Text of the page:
2. The where: brainstorm how to grow the budget together
Currently, the climate finance gap per city in Europe is estimated to be on average EUR 400 million annually. So city climate teams make do with what they have. But we know we need much more. As Tomer Shalit explains, “the entire way of thinking about climate transition in cities has to change. We have civil servants working on climate strategy who are thinking ‘the city budget was 20 million last year, but the things we’re trying to do will need 25’. They’re trying to work within the confines of what’s available, and what they really need to do is say ‘to make this happen, we need a billion‘.”
A city finance team is unlikely to give a climate team a bigger slice of the budget, when there are so many competing priorities. But the climate challenge involves thinking bigger and acting faster.
Ever heard of a fixed vs. a growth mindset? What if we approached it funding differently, with a growth mindset this time around and suggested other sources of funding? Here's how cities apply this mindset to diversify their budgets:
It’s a good time to be creative. Discuss your possibilities with your finance team.3. The how: develop capacity to build climate projects
While the finance team will be there to help climate teams in their pursuit of new investments, climate teams will be in the driver’s seat – and tasked with creating attractive projects in the eyes of investors.
Today, city climate teams lack financial literacy and are only beginning to tiptoe into financing the transition. As C40 rightly points out, “to improve access to loans and investment opportunities, cities need to build trust among donors, ratings agencies, investors and lenders by strengthening institutions and fiscal management and improving their technical capacity for investment planning and project preparation.”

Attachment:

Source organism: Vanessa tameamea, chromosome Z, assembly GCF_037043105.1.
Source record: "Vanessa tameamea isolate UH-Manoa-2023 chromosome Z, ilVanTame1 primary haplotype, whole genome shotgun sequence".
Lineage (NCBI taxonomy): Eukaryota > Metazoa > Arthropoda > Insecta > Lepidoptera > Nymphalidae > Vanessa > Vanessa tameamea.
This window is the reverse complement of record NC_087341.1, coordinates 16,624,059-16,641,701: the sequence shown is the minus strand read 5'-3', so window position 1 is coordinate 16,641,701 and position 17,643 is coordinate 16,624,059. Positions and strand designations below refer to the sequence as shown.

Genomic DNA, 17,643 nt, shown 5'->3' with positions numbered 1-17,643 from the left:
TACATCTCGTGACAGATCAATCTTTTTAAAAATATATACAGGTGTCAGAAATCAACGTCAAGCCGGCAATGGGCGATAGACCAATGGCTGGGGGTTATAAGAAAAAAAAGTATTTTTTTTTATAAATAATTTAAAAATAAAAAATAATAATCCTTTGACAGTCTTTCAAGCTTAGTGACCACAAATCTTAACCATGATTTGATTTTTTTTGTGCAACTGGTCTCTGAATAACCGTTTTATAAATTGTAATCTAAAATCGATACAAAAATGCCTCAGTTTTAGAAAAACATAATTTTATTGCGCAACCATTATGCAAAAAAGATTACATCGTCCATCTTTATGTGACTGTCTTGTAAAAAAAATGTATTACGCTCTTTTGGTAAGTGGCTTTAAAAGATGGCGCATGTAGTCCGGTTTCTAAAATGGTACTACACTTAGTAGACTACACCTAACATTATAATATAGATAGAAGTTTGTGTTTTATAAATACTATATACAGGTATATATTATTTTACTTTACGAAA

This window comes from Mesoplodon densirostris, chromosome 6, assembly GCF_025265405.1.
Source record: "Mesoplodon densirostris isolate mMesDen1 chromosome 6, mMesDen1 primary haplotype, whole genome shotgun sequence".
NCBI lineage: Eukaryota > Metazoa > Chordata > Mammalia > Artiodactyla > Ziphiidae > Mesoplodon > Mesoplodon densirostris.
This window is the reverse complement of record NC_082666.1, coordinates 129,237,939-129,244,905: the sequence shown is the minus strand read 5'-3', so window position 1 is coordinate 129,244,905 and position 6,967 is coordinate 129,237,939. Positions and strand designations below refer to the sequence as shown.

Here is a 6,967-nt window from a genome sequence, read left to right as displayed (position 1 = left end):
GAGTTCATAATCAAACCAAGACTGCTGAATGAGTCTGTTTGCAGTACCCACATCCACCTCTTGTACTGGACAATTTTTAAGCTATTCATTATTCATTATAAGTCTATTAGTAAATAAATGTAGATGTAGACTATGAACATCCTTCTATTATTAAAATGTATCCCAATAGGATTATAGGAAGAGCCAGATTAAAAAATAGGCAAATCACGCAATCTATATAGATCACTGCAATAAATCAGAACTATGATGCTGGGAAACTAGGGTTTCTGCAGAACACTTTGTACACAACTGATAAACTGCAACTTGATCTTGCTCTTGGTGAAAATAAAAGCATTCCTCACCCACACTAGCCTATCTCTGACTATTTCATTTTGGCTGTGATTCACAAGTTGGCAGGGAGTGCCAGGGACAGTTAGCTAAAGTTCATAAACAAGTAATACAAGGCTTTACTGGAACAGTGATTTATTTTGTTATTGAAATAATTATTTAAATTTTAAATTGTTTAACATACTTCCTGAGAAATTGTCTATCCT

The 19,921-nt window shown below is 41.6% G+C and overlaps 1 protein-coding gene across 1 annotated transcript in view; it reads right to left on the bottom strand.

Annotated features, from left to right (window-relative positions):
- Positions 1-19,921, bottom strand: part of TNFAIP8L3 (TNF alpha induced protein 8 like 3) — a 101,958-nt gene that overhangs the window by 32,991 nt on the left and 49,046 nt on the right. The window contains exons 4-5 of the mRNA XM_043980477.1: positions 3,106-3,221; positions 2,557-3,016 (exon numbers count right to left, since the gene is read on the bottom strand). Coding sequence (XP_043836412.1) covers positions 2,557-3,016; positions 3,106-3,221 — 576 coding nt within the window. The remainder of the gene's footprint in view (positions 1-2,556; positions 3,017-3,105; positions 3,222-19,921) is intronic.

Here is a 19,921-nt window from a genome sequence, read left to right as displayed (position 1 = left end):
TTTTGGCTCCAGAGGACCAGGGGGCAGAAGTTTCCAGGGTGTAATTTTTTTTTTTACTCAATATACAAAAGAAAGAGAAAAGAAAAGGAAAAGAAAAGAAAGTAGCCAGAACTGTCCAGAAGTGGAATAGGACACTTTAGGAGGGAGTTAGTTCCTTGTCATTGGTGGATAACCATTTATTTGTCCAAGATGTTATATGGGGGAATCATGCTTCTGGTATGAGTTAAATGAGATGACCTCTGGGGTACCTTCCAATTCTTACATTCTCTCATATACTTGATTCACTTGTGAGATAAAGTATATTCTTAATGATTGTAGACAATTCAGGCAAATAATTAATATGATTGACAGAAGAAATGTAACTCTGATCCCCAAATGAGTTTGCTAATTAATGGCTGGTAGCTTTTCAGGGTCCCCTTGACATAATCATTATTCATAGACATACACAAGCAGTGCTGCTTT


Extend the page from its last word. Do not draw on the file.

There are many examples of failed projects entirely derailing a city’s goal, because the project involved risks that were not considered. Just take a look at Copenhagen’s 2025 carbon neutral target which went up in flames after the city’s plan for Carbon Capture Storage (CCS) was refused funding due to technological risk.
Investors want credible projects that are bankable. And you want your projects to be funded. If your colleagues are up for the challenge, it's a good idea to build capacities together.
Time for the final talking point to scribble down on your note: the whole city will benefit from an approach that maximizes co-benefits and increases investors' confidence. It's a chance to rely less on external consultants and instead, scale decisions over the long-term.
Ready, set, action!
You've got the talking points. From helping with understanding cost and co-benefits of projects, identifying stakeholders affected and clearly identifying the emissions targeted to the right tools to build attractive projects. (Projects that are clear enough get finance teams’ support and in turn, investors’ buy-in.)
Feeling equipped to approach your colleague? If not, let us know which points we missed.